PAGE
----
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Inmate's lawyers turn to courts in effort to halt execution

This undated photo provided by the Georgia Department of Corrections on Wednesday, Oct. 12. 2016, shows death row inmate Gregory Paul Lawler. Convicted of killing an Atlanta Police Officer John Sowa in 1997, he is scheduled to be executed in Oct. 19, 2016, according to Attorney General Sam Olens. (Georgia Department of Corrections via AP)
October 18, 2016 - 1:29 PM

ATLANTA - A Georgia prisoner who was recently diagnosed with autism should not be put to death, his lawyers argue in court briefs, saying his scheduled execution this week would be unconstitutional.

Gregory Paul Lawler, 63, is scheduled to die Wednesday by injection of the barbiturate pentobarbital at the state prison in Jackson. He was convicted of murder in the October 1997 shooting death of Atlanta police Officer John Sowa and also critically injured Officer Patricia Cocciolone.

Lawler's attorneys on Monday asked a judge in Fulton County Superior Court, where he was originally convicted, to halt his execution and grant an emergency request for a new trial. They said the court cannot be confident Lawler would receive a death sentence if jurors were aware that he suffered from autism spectrum disorder.

In a separate court filing in Butts County, where Georgia's death row is located, his lawyers challenged the constitutionality of executing him. The death penalty "no longer comports with the evolving standards of decency in this State or in the country at large," his lawyers argued. They added that Lawler is ineligible for execution because his autism spectrum disorder "leaves him with diminished capacities that reduce his culpability in a manner akin to intellectually disabled and juvenile offenders" whose execution is barred by law.

His lawyers also cited his recent diagnosis in a clemency application to the State Board of Pardons and Paroles. The board held a clemency hearing Tuesday before denying Lawler's request. Following its standard practice, the board didn't give a reason for its denial of clemency. It's the only authority in Georgia that can commute a death sentence.

A clinical neuropsychologist last month diagnosed Lawler with autism spectrum disorder with symptoms that most closely match those of Asperger's syndrome, his lawyers said.

The disorder has distorted every social interaction in Lawler's life, isolated him from those around him and had a profound and tragic effect on his interaction with Sowa and Cocciolone, his lawyers said. The officers likely didn't understand some of the decisions he made that night, and he misinterpreted the intentions of the officers and felt that he needed to fight for his life, his lawyers said.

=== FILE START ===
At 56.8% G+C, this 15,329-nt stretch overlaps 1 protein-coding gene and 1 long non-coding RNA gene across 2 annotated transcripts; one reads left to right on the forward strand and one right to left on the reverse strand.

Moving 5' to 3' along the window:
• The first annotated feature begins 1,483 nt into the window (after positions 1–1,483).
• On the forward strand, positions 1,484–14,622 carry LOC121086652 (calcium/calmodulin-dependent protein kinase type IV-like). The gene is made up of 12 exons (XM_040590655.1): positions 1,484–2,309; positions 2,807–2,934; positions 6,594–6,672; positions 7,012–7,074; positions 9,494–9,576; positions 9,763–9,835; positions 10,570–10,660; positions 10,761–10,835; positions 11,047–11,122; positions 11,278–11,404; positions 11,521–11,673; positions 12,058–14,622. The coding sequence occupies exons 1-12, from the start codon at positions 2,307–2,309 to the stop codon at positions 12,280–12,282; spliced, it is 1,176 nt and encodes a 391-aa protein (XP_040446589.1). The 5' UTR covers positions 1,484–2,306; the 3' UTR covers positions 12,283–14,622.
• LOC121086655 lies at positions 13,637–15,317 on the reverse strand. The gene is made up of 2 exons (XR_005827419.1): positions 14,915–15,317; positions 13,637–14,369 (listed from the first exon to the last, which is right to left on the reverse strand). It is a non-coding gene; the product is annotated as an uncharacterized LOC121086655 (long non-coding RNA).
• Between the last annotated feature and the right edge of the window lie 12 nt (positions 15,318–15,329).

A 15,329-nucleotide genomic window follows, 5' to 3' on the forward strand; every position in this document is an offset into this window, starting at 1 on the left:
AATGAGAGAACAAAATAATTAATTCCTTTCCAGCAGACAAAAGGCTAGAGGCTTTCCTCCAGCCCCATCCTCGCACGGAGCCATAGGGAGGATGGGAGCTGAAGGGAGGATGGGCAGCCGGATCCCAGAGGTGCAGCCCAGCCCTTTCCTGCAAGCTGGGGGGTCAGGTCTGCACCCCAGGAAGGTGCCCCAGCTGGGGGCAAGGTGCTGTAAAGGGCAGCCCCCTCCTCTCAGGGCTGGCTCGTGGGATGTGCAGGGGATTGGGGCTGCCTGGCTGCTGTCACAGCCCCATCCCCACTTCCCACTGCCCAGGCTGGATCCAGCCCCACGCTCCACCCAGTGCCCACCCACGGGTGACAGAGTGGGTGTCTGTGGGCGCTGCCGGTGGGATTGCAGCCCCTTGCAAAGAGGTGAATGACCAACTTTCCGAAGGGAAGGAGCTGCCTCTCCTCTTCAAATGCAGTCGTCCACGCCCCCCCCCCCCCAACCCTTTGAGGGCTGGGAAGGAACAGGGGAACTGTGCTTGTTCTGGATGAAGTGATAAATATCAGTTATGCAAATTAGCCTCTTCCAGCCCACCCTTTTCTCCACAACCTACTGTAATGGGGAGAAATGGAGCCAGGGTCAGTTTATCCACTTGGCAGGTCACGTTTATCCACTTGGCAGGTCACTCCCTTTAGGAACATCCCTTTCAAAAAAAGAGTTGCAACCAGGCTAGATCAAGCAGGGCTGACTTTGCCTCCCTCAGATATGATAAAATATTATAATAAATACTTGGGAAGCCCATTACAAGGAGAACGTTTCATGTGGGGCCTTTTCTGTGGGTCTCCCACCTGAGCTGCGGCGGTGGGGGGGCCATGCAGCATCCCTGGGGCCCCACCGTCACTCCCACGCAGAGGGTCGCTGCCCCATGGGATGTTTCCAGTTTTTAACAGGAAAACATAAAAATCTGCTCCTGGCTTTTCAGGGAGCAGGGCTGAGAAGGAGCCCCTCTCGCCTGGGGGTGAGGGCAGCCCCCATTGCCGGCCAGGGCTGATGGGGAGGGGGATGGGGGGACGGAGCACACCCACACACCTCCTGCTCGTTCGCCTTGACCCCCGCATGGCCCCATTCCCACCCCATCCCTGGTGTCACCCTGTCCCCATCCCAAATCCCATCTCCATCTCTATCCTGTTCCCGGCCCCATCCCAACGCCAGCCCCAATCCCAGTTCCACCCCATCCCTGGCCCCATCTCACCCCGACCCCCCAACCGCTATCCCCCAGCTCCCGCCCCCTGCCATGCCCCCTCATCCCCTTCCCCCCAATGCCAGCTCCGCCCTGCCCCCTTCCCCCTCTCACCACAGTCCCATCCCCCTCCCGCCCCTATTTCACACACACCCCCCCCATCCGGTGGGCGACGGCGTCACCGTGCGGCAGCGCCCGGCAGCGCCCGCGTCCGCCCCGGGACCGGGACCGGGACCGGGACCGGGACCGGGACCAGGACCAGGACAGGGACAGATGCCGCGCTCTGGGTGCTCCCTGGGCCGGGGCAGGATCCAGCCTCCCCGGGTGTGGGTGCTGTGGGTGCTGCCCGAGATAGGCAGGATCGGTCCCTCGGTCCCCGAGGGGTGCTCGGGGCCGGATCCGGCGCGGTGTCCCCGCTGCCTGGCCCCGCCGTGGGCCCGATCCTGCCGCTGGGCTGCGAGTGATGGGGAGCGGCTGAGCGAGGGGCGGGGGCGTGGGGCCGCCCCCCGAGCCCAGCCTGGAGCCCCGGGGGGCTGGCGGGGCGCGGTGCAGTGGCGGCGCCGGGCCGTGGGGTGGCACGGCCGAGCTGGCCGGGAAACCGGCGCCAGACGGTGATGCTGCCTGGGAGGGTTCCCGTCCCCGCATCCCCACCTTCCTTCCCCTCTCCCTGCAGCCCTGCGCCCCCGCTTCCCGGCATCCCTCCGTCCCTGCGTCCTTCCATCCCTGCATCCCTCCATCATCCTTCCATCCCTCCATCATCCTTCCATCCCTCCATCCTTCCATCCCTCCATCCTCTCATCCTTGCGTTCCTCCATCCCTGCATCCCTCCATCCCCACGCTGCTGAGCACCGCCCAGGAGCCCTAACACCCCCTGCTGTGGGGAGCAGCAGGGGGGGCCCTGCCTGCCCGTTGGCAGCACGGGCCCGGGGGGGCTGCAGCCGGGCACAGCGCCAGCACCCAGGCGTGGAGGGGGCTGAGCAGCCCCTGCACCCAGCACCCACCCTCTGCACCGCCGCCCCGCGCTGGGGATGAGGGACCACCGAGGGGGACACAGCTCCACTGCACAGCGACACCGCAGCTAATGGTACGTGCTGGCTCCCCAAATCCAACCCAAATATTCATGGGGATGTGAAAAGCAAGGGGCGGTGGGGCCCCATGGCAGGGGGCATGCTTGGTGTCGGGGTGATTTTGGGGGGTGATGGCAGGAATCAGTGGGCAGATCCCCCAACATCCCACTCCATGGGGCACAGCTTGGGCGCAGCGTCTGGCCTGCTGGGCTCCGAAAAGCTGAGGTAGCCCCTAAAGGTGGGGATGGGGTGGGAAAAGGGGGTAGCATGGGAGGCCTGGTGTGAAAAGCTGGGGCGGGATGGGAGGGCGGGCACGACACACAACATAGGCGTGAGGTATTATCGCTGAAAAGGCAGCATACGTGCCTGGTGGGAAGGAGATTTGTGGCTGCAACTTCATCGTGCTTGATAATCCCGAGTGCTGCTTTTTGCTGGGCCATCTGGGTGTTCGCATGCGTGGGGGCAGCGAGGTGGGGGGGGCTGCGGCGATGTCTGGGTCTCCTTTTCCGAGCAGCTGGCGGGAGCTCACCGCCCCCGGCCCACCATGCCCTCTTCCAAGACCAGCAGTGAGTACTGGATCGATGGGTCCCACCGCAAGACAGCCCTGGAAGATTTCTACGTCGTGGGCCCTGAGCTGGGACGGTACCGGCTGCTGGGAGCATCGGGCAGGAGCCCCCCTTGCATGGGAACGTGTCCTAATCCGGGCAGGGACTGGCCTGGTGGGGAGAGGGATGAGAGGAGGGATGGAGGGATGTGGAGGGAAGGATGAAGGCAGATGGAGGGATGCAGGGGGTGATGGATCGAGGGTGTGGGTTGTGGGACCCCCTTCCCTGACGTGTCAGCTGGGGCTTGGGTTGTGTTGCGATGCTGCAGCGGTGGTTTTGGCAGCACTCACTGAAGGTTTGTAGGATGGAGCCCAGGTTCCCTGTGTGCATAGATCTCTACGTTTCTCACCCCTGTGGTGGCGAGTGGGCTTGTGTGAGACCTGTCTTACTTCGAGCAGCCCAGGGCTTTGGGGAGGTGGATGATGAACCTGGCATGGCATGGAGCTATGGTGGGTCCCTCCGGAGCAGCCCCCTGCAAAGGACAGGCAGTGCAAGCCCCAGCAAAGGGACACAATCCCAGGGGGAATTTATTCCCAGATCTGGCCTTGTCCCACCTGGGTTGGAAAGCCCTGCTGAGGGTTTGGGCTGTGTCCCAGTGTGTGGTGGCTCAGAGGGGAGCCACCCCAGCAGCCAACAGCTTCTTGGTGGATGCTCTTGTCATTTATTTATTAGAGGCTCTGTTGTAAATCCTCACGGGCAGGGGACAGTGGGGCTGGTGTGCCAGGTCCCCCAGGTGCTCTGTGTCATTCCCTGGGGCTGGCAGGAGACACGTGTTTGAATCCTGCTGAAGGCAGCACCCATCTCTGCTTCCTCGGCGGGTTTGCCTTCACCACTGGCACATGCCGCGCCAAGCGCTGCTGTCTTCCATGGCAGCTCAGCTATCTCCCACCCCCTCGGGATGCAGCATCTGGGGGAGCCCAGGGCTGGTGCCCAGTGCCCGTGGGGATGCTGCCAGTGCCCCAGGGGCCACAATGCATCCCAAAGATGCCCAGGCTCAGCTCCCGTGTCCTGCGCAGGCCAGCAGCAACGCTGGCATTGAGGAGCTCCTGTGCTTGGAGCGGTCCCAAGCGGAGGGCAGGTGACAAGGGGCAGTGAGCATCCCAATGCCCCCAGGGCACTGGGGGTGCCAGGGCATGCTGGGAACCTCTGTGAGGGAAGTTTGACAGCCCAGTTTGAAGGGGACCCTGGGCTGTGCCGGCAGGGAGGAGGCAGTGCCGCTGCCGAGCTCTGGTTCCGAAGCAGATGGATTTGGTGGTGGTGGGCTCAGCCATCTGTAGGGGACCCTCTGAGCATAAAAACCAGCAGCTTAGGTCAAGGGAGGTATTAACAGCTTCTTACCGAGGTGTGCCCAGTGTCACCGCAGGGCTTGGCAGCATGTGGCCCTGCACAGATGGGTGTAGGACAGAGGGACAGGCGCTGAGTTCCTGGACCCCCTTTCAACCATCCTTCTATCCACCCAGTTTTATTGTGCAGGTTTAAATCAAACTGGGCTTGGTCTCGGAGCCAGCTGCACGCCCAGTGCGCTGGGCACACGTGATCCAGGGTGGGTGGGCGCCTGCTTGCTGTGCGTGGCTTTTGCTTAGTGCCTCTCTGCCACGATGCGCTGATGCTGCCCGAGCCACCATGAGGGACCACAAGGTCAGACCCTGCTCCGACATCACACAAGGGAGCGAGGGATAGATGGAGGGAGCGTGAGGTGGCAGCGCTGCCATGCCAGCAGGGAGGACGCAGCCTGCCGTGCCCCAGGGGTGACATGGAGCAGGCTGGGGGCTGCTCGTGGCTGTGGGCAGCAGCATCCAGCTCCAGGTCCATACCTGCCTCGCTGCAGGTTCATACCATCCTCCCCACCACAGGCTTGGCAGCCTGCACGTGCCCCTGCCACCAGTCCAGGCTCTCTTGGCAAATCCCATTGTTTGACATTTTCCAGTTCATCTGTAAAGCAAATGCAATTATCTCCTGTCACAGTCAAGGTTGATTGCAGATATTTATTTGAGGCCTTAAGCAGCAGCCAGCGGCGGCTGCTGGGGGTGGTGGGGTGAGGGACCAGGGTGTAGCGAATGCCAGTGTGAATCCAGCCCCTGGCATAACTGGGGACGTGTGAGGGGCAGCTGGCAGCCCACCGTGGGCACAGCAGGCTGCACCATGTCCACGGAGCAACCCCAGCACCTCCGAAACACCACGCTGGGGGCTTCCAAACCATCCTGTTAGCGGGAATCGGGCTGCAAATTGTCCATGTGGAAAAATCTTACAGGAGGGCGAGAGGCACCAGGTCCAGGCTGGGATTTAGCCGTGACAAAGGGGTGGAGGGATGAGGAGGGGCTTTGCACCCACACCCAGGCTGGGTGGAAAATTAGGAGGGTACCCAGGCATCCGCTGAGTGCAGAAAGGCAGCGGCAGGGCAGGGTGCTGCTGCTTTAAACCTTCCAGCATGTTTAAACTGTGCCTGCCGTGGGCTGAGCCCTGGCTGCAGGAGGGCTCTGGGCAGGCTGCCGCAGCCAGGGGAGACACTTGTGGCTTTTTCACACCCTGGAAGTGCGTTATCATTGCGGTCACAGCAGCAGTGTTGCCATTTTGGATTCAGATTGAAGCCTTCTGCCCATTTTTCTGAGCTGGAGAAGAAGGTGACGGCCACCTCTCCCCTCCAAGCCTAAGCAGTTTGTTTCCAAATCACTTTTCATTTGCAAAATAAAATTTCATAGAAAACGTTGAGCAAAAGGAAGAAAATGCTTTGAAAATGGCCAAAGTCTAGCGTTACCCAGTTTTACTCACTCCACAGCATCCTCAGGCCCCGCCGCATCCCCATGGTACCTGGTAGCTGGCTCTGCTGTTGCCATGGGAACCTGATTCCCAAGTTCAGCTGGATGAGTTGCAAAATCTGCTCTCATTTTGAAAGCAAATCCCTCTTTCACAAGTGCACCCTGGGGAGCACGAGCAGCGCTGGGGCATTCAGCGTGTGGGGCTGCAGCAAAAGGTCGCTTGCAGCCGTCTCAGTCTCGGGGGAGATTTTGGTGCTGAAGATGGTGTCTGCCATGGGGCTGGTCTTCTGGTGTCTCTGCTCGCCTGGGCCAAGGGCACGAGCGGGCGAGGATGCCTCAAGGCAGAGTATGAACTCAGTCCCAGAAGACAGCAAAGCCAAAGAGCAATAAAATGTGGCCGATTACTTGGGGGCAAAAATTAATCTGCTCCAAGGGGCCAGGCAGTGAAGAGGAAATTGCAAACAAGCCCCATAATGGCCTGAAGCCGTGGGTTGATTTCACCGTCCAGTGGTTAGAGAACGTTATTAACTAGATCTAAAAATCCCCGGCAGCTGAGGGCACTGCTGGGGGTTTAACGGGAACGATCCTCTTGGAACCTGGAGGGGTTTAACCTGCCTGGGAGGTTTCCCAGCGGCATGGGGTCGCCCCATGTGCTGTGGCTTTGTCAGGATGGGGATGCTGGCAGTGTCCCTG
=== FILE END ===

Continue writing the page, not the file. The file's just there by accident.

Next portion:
Sowa and Cocciolone were responding to a report of a man hitting a woman the evening of Oct. 12, 1997, and arrived at a parking lot to find Lawler trying to pull his drunk girlfriend to her feet. Lawler quickly left and returned to his nearby town house, and the officers decided to help his drunk girlfriend get home.

When they knocked on the door, Lawler cursed, yelled and told the officers to leave. Once his girlfriend was inside, he tried to shut the door on them. Sowa put his hand up to keep the door from shutting and said they just wanted to make sure the girlfriend lived there and that she would be safe.

Lawler grabbed an AR-15 rifle and fired 15 times as the officers fled, using bullets that can penetrate body armour, prosecutors said.

When other officers responded to Cocciolone's radio distress call, they found Sowa lying near the sidewalk and Cocciolone on the ground in the front yard. Both officers' pistols were still in their holsters.

The responding officers got Lawler's girlfriend out of the apartment, and Lawler finally surrendered after a six-hour standoff.

Lawler's execution would be the seventh in Georgia this year, the most in a calendar year in the state since the death penalty was reinstated nationwide in 1976. Georgia executed five inmates last year and in 1987.

News from © The Associated Press, 2016
The Associated Press

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